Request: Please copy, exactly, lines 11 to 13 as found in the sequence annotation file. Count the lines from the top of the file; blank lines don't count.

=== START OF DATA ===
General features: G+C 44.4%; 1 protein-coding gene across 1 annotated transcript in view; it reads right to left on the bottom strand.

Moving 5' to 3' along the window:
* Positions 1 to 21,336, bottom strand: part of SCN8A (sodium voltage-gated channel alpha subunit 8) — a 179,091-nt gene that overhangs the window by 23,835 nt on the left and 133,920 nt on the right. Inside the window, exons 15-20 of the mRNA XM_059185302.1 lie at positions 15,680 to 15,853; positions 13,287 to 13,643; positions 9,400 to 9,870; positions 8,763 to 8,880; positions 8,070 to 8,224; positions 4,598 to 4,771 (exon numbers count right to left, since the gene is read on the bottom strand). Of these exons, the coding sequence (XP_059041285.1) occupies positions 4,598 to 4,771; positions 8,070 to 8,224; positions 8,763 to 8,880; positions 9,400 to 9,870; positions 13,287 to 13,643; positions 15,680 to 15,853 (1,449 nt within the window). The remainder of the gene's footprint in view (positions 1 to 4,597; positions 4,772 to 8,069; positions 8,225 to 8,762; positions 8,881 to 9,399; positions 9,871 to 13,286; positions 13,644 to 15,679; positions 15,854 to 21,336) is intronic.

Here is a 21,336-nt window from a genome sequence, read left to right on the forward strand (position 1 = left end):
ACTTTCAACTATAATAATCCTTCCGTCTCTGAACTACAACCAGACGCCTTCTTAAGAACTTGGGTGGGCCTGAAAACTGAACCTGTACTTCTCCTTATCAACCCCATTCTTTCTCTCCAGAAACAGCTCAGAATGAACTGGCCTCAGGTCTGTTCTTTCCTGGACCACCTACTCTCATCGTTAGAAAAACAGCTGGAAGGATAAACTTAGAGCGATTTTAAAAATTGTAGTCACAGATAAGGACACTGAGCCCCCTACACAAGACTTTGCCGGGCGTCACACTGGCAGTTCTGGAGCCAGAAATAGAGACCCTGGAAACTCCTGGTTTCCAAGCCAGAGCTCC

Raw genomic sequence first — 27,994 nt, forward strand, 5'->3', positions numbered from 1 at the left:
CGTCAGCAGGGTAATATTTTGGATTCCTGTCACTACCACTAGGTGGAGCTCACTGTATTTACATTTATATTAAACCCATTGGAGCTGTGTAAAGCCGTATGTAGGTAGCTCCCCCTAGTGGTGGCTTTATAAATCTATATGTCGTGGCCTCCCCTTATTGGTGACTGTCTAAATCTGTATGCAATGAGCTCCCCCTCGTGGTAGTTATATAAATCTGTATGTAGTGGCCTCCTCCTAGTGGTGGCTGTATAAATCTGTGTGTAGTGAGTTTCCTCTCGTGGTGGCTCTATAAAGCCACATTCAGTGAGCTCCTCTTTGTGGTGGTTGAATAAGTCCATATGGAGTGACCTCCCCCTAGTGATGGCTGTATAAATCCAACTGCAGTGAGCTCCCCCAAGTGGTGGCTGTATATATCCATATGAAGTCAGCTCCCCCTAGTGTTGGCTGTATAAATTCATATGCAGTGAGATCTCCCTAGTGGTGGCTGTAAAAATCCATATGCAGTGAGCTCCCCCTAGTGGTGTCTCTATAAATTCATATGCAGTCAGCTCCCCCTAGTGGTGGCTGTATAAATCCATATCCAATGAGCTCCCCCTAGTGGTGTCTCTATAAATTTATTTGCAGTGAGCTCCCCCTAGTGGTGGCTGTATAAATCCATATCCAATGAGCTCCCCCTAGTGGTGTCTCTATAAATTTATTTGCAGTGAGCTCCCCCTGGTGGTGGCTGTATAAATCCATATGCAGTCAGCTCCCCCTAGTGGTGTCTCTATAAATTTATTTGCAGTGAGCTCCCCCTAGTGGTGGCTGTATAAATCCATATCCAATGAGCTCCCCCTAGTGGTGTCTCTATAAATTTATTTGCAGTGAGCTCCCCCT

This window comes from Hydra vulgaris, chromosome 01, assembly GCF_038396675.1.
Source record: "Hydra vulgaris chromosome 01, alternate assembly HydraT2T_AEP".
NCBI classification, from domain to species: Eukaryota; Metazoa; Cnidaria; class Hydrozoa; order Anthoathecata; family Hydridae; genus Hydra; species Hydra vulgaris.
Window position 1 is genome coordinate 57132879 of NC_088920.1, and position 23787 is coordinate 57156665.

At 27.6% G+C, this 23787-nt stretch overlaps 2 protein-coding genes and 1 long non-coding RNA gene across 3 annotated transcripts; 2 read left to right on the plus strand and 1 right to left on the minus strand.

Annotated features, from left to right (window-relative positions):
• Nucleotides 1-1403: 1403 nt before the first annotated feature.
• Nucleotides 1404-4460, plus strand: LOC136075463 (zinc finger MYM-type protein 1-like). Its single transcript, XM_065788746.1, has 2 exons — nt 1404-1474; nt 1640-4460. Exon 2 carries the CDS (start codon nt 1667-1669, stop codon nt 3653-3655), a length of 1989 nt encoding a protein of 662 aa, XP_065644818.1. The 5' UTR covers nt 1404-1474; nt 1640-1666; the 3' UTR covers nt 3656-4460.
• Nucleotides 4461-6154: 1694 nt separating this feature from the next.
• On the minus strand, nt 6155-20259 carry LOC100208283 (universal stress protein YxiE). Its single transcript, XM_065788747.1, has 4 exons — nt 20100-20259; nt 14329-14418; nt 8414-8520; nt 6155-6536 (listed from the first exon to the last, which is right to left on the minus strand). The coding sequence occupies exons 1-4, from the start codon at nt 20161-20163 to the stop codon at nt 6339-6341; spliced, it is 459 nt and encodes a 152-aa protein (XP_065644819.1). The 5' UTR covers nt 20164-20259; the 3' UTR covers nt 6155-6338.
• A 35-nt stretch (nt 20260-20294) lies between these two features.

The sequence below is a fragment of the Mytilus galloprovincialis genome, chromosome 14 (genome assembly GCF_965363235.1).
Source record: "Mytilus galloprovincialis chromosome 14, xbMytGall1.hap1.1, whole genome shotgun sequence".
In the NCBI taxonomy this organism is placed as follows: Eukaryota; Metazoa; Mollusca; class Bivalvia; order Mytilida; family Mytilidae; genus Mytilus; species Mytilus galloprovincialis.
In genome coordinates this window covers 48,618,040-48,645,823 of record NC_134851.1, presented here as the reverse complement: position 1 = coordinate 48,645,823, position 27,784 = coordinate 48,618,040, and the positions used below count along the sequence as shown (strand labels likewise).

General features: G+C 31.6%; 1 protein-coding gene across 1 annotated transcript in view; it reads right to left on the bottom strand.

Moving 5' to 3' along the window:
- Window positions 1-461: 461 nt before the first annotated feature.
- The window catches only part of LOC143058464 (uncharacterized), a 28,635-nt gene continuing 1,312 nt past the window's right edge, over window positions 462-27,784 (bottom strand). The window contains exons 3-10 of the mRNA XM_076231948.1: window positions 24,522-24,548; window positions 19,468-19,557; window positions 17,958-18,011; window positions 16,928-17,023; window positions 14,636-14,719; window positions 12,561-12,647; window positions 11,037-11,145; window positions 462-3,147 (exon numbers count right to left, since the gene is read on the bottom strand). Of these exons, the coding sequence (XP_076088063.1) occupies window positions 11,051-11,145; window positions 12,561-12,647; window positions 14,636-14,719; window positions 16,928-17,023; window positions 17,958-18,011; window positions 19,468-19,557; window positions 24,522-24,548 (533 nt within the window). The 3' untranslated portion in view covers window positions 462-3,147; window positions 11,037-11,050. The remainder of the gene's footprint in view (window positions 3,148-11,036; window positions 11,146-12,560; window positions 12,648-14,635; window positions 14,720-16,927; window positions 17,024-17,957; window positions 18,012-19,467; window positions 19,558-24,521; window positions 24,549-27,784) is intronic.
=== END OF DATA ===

Window position 1 is genome coordinate 57132879 of NC_088920.1, and position 23787 is coordinate 57156665.

At 27.6% G+C, this 23787-nt stretch overlaps 2 protein-coding genes and 1 long non-coding RNA gene across 3 annotated transcripts; 2 read left to right on the plus strand and 1 right to left on the minus strand.

Annotated features, from left to right (window-relative positions):